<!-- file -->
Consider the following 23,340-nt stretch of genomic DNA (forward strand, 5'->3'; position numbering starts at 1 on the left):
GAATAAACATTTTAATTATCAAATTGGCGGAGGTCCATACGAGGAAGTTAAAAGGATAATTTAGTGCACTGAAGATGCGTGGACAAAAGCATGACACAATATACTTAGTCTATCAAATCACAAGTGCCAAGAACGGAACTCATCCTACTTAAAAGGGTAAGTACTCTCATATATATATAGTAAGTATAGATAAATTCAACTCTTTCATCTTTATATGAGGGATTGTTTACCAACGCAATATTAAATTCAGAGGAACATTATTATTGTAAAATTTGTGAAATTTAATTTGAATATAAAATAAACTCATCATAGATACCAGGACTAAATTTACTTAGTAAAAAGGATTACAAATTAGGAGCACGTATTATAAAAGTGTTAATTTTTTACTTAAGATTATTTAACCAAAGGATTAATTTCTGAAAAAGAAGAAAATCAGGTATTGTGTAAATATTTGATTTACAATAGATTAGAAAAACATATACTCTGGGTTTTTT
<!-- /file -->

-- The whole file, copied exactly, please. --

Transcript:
Consider the following 23,340-nt stretch of genomic DNA (forward strand, 5'->3'; position numbering starts at 1 on the left):
GAATAAACATTTTAATTATCAAATTGGCGGAGGTCCATACGAGGAAGTTAAAAGGATAATTTAGTGCACTGAAGATGCGTGGACAAAAGCATGACACAATATACTTAGTCTATCAAATCACAAGTGCCAAGAACGGAACTCATCCTACTTAAAAGGGTAAGTACTCTCATATATATATAGTAAGTATAGATAAATTCAACTCTTTCATCTTTATATGAGGGATTGTTTACCAACGCAATATTAAATTCAGAGGAACATTATTATTGTAAAATTTGTGAAATTTAATTTGAATATAAAATAAACTCATCATAGATACCAGGACTAAATTTACTTAGTAAAAAGGATTACAAATTAGGAGCACGTATTATAAAAGTGTTAATTTTTTACTTAAGATTATTTAACCAAAGGATTAATTTCTGAAAAAGAAGAAAATCAGGTATTGTGTAAATATTTGATTTACAATAGATTAGAAAAACATATACTCTGGGTTTTTT